Trevor Johnston

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For 72 reviews, this critic has graded:
  • 44% higher than the average critic
  • 6% same as the average critic
  • 50% lower than the average critic
On average, this critic grades 1 point lower than other critics. (0-100 point scale)

Trevor Johnston's Scores

  • Movies
  • TV
Average review score: 59
Highest review score: 100 Upstream Color
Lowest review score: 20 Endless Love
Score distribution:
  1. Positive: 22 out of 72
  2. Negative: 4 out of 72
72 movie reviews
    • 81 Metascore
    • 100 Trevor Johnston
    If you’ve ever sat at your desk wondering whether there’s more to life, or been kept awake by an insidious hum in the darkness, this will speak to your soul – even as its enveloping, disturbing, uplifting story sends your mind reeling with giddy possibilities.
    • 60 Metascore
    • 80 Trevor Johnston
    The cliché-averse will doubtless resist, but the laughter and tears here are never less than fully earned. A lovely film.
    • 65 Metascore
    • 80 Trevor Johnston
    While Monsters University can’t claim outright originality, this is a far richer movie than most were expecting.
    • 76 Metascore
    • 80 Trevor Johnston
    Events are still unfolding, so this is a snapshot in time, but Gibney’s conscientious, revealing document proves a mine of valuable information and affecting emotional insights.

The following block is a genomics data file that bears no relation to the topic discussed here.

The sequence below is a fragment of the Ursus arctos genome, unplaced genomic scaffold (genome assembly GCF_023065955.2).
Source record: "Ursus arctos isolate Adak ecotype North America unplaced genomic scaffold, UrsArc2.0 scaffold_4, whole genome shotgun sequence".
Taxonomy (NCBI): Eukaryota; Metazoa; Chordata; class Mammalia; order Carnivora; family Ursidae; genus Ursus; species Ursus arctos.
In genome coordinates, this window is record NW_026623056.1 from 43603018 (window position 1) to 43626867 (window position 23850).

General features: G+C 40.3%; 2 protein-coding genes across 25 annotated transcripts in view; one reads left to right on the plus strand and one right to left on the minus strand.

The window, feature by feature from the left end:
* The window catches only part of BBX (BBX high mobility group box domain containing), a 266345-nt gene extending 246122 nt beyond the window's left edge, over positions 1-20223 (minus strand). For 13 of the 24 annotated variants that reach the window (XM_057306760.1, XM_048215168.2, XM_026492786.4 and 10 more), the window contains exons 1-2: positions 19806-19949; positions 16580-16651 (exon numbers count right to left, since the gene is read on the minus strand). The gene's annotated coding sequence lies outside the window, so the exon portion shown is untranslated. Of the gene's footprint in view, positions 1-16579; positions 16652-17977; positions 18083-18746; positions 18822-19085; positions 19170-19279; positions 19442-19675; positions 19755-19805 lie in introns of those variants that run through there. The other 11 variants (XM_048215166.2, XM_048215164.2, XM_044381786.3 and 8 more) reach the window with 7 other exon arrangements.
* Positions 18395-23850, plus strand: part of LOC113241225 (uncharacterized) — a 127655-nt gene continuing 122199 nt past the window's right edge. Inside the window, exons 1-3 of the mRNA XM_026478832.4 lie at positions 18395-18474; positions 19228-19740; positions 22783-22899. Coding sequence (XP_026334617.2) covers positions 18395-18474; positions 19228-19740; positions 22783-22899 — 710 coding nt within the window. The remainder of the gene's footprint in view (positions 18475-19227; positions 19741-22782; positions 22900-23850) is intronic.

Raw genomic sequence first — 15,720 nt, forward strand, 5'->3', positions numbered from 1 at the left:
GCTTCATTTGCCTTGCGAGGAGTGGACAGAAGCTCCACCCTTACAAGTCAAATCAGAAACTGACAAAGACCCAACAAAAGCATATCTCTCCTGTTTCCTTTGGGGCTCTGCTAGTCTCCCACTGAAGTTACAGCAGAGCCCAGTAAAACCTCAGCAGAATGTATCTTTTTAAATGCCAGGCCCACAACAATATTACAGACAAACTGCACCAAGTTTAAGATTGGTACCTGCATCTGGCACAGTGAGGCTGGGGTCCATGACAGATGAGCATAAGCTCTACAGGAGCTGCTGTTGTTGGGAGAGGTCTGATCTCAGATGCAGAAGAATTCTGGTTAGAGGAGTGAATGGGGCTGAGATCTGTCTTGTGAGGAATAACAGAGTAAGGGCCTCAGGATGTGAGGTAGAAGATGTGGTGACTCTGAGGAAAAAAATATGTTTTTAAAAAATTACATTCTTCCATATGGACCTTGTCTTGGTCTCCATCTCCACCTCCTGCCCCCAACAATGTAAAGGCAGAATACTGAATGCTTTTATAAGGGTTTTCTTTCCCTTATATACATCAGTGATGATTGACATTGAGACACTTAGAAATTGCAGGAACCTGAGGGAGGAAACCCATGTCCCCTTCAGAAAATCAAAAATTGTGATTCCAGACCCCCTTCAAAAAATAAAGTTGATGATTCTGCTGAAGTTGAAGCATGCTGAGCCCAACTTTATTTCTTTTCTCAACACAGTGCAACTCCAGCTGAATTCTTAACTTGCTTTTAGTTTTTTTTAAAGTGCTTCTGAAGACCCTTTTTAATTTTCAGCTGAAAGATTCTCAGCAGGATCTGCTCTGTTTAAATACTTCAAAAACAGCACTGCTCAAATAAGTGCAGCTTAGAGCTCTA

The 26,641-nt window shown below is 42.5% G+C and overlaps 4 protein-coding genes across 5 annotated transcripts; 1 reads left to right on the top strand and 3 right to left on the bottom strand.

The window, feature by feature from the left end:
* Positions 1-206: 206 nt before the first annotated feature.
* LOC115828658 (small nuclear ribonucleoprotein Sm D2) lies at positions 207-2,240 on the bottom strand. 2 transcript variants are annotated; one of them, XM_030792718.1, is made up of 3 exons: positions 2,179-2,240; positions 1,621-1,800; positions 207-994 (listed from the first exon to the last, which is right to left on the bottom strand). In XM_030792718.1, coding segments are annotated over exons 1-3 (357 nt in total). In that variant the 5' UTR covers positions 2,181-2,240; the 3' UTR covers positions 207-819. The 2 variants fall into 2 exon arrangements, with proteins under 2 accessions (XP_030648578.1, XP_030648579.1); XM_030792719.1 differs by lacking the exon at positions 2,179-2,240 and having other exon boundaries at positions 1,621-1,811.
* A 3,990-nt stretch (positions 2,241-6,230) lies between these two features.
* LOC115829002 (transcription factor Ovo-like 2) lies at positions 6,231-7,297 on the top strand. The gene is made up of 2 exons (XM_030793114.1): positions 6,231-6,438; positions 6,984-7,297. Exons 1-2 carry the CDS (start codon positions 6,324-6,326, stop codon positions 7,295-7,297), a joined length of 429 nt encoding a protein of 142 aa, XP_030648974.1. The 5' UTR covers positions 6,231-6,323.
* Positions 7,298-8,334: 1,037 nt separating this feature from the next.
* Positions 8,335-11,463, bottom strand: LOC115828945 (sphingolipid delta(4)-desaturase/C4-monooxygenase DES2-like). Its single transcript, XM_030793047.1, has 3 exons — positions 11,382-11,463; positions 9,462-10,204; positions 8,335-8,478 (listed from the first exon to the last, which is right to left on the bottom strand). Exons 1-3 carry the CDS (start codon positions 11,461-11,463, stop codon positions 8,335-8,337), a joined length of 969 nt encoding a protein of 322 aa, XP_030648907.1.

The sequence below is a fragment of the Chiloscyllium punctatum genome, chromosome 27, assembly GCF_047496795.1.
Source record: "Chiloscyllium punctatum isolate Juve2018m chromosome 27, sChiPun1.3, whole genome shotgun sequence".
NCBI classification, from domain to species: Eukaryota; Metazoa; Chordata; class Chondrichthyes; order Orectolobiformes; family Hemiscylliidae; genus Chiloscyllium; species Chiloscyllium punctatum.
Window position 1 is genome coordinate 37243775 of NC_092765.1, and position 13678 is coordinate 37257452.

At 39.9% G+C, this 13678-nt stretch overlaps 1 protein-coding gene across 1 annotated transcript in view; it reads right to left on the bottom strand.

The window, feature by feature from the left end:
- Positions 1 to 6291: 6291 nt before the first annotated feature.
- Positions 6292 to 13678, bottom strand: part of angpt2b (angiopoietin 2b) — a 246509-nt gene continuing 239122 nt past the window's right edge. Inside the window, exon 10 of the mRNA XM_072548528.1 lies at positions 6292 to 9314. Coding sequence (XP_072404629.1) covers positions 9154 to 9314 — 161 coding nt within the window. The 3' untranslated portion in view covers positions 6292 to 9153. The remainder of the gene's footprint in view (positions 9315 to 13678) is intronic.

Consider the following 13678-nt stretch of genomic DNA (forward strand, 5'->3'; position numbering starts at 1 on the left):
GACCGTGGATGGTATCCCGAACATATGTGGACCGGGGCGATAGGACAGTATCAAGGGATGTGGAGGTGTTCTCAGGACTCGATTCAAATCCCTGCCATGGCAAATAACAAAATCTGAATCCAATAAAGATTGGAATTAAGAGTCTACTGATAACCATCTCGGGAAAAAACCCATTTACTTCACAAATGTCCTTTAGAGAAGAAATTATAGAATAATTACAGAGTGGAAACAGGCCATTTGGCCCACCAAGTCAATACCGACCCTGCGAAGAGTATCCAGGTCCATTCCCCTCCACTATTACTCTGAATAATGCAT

• 84 Metascore
    • 80 Trevor Johnston
    Its encouragement to let ourselves be captivated by everyday humanity as well as the old masters is both richly illuminating and quirkily endearing. Time well spent.
    • 79 Metascore
    • 80 Trevor Johnston
    Don’t be put off by the jock-ish ‘extreme sports’ subject matter, this is an insightful, deeply affecting journey of emotional discovery beyond the thrill of speed and the roar of the crowd.
    • 75 Metascore
    • 80 Trevor Johnston
    Occasionally baggy, always sincere, this is an essential document of a defining era when ‘soul’ really meant something.
    • 76 Metascore
    • 80 Trevor Johnston
    Even after The Hurt Locker and Zero Dark Thirty, this brings us chillingly closer to the real story of the post-Iraq shitstorm.
    • 87 Metascore
    • 80 Trevor Johnston
    The effect is talismanic: overlaid by a thoughtful voiceover, it invites the audience to share the pain in a cathartic act of imaginative reclamation.
    • 58 Metascore
    • 80 Trevor Johnston
    The material inspires affection, given its knowing pastiche of everything from Universal horrors to '50s grade-Z sci-fi, and a shamelessly hedonistic, fiercely independent sensibility that must have seemed a welcome relief from the mainstream bombast of other '70s musicals.
    • 62 Metascore
    • 80 Trevor Johnston
    There’s much to ponder in a brave, defiantly idiosyncratic film that’s as mesmerising as it is unexpected.
    • 67 Metascore
    • 80 Trevor Johnston
    It’s hugely entertaining.
    • 89 Metascore
    • 80 Trevor Johnston
    The film’s unwillingness to judge either the decent yet doubt-wracked pastor, or the damaged souls seeking a new start, effectively draws us in to a whole cluster of gnarly dilemmas, where humane intentions prove counter-productive and the truth only makes matters worse.